Tue 03 November 2009 by Jim Purbrick

Last week I took some time off to spend with Luke and Natty during half term and we spent Wednesday having a lovely time finishing off a game we started a couple of months ago: Bouncaline.

Luke has been interested in making games for a while: he made a level for the You’re The Boss game at the Radiator festival in Nottingham in 2006 — when he was 3!

More recently Luke started designing a game that I was helping him put together in Game Maker. He drew lots of backgrounds and characters that we scanned in and there were vague ideas about treasure hunting game play, but it felt a bit like Luke was biting off more than he could chew.

So, when Luke and Natty inherited a trampoline over the summer I suggested that we build a bouncing game and we started building it with Scratch, an educational programming environment that I’d been meaning to experiment with since seeing that it had been ported to Second Life.

Scratch has a very simple model based on plugging together blocks that is similar to the Lego Mindstorms environment. Luke quickly got the hang of it and built a significant portion of the logic with just a few leading questions. Like Mindstorms and LSL it uses multiple flows of control within the same scripted object for complex behaviour, which can take some getting used to when making an object that simultaneously waits to be touched and for a timer, for example.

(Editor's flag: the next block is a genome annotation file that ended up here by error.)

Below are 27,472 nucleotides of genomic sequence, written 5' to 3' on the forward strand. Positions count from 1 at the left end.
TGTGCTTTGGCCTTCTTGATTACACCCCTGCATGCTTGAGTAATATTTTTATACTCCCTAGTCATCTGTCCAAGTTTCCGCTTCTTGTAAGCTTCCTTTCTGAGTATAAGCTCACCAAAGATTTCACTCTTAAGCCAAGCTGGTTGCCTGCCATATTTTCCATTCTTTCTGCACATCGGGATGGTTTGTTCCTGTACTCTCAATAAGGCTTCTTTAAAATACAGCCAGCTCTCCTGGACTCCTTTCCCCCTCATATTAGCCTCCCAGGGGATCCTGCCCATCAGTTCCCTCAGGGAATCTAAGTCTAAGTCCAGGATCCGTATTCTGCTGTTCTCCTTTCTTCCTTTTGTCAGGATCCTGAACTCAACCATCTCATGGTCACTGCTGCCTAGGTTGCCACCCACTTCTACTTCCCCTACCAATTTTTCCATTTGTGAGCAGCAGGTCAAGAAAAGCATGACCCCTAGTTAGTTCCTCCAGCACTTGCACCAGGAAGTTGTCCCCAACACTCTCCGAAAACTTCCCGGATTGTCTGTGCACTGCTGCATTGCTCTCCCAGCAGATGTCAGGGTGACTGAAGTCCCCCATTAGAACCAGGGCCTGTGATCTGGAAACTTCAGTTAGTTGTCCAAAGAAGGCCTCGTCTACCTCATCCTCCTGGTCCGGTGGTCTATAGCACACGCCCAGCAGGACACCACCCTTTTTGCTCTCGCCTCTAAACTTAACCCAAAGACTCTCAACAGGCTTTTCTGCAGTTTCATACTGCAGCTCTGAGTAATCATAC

In some respects I wish Scratch was a little purer — although message passing concurrency is possible, it’s very easy to share state between objects — something we shouldn’t be encouraging the programmers of tomorrow to do. It’s also harder to do multiple levels or screens than with Game Maker, but given Luke’s propensity to lose himself in Zelda style epics, the tight focus might help learn the basics of logic.

Overall it’s a delightfully easy and rewarding environment to use. After spending a couple of hours finishing the logic, we went in to the garden to take pictures of the trampoline and Luke and Natty striking poses for the animations and quickly got them imported in to Scratch along with some very cute drawings and sound effects by Luke.

Scratch also makes it very easy to share your work on the web, allowing Luke to proudly show off his handy work to his Grandparents over the weekend and for me to proudly share the game with you here. I hope you enjoy Bouncaline!

Use the left and right arrow keys to move and try to collect the food.Learn more about this project


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